Oh, for pity’s sake.
The Macquarie Radio Network has taken a commercial decision to suspend advertising on Alan Jones’ program – and this is a freedom-of-speech issue? Mumbrella, the cheerleader of advertising, thinks so (http://mumbrella.com.au/if-you-force-alan-jones-off-the-air-of-course-its-censorship-120589).
Here’s the cluestick: I have an absolute right to spend my money as I wish. I do not have to decide that I need to tailor my spending somehow to avoid “censoring” any radio shock-jock at all.
Moreover: I have an absolute right to say “If Mercedes gives money to Alan Jones, then I won’t give my money to Mercedes” – I choose the least likely scenario, because the only Mercedes I’ll ever afford would have a 1960s compliance date, and Mercedes wouldn’t get any money from me anyhow.
Further: I have an absolute right to say that I’d like other people to express a similar opinion.
But no: in a lame Twitter defence of its position, Mumbrella directed me to the Change.org petition to have Jones pulled from the air. This, Mumbrella claims, is censorship.
That’s not censorship: that’s a citizen expressing an opinion, and inviting others to endorse that opinion. In other words, since Mumbrella’s intellect seems to lie on the left-hand side of the Bell curve: it’s an expression of freedom of speech.
And Macquarie Radio is still free to ignore that expression, should it so desire.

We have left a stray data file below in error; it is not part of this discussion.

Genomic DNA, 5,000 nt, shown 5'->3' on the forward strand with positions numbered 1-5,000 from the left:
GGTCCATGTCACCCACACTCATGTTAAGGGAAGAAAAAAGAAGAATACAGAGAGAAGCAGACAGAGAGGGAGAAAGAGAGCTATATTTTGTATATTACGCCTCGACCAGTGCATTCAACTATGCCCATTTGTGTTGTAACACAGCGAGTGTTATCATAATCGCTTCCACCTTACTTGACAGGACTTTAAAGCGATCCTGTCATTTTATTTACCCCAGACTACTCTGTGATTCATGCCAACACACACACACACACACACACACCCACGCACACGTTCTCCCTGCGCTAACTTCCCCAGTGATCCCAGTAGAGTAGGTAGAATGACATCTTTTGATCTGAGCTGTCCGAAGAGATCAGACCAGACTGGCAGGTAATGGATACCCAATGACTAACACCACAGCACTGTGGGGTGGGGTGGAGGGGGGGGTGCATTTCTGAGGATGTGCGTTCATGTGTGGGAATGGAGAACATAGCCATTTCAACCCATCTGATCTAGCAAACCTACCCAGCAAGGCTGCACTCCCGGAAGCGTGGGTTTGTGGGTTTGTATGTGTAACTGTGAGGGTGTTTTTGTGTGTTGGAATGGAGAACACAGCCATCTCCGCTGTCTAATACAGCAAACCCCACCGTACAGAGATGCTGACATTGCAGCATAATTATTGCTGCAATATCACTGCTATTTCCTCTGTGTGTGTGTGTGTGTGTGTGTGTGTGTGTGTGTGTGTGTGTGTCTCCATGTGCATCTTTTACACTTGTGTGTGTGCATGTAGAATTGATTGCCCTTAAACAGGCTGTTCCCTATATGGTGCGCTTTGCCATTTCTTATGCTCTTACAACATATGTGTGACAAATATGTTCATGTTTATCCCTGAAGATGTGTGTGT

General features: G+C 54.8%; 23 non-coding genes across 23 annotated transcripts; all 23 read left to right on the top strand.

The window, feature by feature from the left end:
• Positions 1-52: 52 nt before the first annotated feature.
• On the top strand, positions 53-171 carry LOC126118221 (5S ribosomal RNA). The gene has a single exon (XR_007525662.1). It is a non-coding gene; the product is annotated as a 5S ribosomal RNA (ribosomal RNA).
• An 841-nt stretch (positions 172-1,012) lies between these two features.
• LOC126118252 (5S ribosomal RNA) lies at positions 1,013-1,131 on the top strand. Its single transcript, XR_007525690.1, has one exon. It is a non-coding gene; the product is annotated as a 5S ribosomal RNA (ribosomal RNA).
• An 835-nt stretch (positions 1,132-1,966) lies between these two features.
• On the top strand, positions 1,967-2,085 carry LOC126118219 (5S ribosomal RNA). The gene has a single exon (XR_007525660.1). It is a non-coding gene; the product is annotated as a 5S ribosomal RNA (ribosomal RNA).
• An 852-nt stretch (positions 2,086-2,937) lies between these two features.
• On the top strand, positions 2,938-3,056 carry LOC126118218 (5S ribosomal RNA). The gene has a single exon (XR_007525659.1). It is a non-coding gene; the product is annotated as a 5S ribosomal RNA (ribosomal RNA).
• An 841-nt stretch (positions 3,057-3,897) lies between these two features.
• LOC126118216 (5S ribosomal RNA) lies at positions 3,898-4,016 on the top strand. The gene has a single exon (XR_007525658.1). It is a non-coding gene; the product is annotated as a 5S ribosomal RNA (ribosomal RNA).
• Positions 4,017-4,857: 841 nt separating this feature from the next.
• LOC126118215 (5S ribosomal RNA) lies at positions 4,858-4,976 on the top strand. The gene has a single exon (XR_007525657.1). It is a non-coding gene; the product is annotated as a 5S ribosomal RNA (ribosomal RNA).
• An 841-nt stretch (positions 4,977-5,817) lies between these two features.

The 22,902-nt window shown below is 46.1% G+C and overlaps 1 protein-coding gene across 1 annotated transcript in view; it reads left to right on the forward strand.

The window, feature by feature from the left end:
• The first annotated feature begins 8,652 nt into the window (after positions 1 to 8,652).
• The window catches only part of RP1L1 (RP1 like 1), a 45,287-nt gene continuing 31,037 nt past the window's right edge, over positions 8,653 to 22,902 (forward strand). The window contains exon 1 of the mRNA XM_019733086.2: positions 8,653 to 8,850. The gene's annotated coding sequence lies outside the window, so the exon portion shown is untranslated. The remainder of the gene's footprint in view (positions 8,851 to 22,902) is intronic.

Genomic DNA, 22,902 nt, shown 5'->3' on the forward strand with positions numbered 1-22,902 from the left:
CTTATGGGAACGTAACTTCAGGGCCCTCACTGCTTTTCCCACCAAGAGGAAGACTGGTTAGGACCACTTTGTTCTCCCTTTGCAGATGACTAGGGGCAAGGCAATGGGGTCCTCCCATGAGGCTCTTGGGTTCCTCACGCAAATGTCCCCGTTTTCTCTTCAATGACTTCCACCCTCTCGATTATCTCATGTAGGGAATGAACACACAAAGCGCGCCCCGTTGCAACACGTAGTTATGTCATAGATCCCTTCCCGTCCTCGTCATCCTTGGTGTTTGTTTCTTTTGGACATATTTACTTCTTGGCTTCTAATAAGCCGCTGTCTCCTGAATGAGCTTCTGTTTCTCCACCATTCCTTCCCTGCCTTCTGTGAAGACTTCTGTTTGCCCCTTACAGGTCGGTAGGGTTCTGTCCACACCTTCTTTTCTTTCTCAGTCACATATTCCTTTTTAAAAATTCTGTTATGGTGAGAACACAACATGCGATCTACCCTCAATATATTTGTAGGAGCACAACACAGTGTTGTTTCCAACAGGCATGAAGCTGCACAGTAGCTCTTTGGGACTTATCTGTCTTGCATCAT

You see: the only decisions in this example are, on the one side, personal; and on the other side, commercial. The personal decisions are “Do I seek signatures to the petition?”, “Do I sign the petition?”, and “Do we publish the results?”
The commercial decision is “Are there enough angry people to damage our brand? Do we continue lending our commercial endorsement to this program?”
Neither rank as censorship, because neither rob Alan Jones of his right to express his opinions. He can take them to the Domain, should he choose; write them in letters to editors, post them on a blog, on Facebook, on Twitter. He could buy his own radio license and – within the bounds of regulations that MRN is subject to – broadcast them unfettered. He can accept speakers’ fees, publish his opinions in books, whatever.
Then, as now, I have a perfect right to ignore him – and a perfect right to ignore those who want his audience and don’t care what he says. My right to choose where I spend my money cannot be fettered by the commercial interests of Jones’ advertisers.
Without sponsors, all he lacks is privilege. And privilege is not a question of free speech.